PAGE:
Characters on TV's most famous street have lots of fun, but they also show viewers male characters who are well rounded and great because they care about others, not because they can shoot lasers or do magic.
  • Game Changers with Kevin Frazier, age 6+
    Athletes are given a lot of attention in our culture, but this show focuses on the work athletes do that doesn't get as much press or praise. From famous baseball players to aspiring golfers, athletes on this show work for charity, mentor kids, and give back to their communities.
  • World of Jenks, age 14+
    The docuseries follows filmmaker Andrew Jenks as he meets and learns from people in communities different from his own. His peek into other people's worlds offers a chance to understand others and develop empathy by watching his experience.

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About Sierra Filucci

Sierra has been writing and editing professionally for more than a decade, with a special interest in women's and family subjects. She has a master’s degree in journalism from the University of California at Berkeley,... Read more

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Comments (7)

Parent of an infant, 2, and 4 year old written by miloquent

Thank you! I would add Fetch! to the list. Boys and girls compete together and against each other in a variety of challenges from engineering to ballroom dance.
Parent written by WorstParent

I would add Cartoon Network's 'Steven Universe' to this list. The majority of the characters are women, and they are superheroes, but not sexed up ones. They have cartoonish but realistic body types and personalities, diverse body types and ethnicities, and they don't wear ridiculous outfits. In addition, the titular character, Steven, a sort of superhero in training is not a he-man, beat everything up style character, he's an awkward kid learning his way and he primarily saves the day by virtue of engendering teamwork and cooperation among his teammates and friends. As they are superheroes, yes, there is fighting, but it isn't graphic.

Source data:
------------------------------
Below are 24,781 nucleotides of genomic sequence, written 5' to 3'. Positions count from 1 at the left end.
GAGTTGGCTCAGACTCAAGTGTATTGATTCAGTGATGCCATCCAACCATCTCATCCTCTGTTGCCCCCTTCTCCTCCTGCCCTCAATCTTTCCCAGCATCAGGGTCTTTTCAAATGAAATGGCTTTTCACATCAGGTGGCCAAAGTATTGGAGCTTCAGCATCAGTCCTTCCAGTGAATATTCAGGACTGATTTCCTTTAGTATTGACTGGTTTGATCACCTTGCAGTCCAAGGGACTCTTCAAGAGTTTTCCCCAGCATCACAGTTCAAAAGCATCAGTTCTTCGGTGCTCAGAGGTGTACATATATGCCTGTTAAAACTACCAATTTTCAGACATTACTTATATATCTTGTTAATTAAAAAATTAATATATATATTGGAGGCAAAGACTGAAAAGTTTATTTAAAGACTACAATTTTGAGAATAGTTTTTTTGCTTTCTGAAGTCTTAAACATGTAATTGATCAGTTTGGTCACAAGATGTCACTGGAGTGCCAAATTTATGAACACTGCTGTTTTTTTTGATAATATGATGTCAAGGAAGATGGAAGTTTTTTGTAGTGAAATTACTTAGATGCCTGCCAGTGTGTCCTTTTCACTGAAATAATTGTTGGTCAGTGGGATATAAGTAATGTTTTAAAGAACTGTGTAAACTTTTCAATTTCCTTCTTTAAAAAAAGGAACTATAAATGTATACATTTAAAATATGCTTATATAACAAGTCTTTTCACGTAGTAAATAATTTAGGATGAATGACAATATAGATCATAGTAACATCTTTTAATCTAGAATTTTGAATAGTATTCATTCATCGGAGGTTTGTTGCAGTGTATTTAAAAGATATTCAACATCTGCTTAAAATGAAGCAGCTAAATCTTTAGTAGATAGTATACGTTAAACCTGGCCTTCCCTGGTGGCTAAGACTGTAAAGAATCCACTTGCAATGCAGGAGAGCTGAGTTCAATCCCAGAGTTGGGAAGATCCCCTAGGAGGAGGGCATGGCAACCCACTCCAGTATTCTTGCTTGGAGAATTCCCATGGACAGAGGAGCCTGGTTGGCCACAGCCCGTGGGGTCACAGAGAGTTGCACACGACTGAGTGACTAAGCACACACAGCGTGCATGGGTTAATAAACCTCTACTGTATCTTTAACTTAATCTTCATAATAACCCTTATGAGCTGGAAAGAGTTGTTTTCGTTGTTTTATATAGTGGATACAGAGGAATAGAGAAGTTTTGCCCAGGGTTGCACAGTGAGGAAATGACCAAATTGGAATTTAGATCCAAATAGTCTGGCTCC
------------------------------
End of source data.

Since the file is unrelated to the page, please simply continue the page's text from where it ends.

Parent of a 5 year old written by Norx

Design Squad Nation is currently not on the PBS lineup (at least in Seattle). We are having fun exploring the website however so thanks for the info.
Parent of a 5 year old written by Norx

Design Squad Nation is currently not on the PBS lineup (at least in Seattle). We are having fun exploring the website however so thanks for the info.
Teen, 14 years old written by DragonLovr

This is just plain lame. "Tv that's good for boys?!" I like Star Trek and I'm obsessed with Korra, and I'm a girl. This should be "tv that's good for kids" come on!!!
Educator and Parent written by Mlovgren

I couldn't agree more with your suggestion of Star Trek: The Next Generation. We've started watching an episode almost every evening with my 7 and 11 year-old boys, and each episode gives us so much to talk about! Concepts of loyalty, fairness, prejudice, stereotypes, faith, friendship, what it means to be "human"...all the things we WANT to talk about with our children. The show can be funny, dramatic, and at times scary. There are only a few that I would skip ("The Naked Now" in the first season is a bit ridiculous, with the crew acting "drunk"; "Conspiracy" in the same season was pretty scary for my 7 year-old). The first season does seem to fall victim to making the women wear outfits that are a little silly and sexualized--but by the second season they've gotten rid of them, and makes up for it with is portrayal of women and men working side by side. There are seven total seasons, all streaming on Netflix.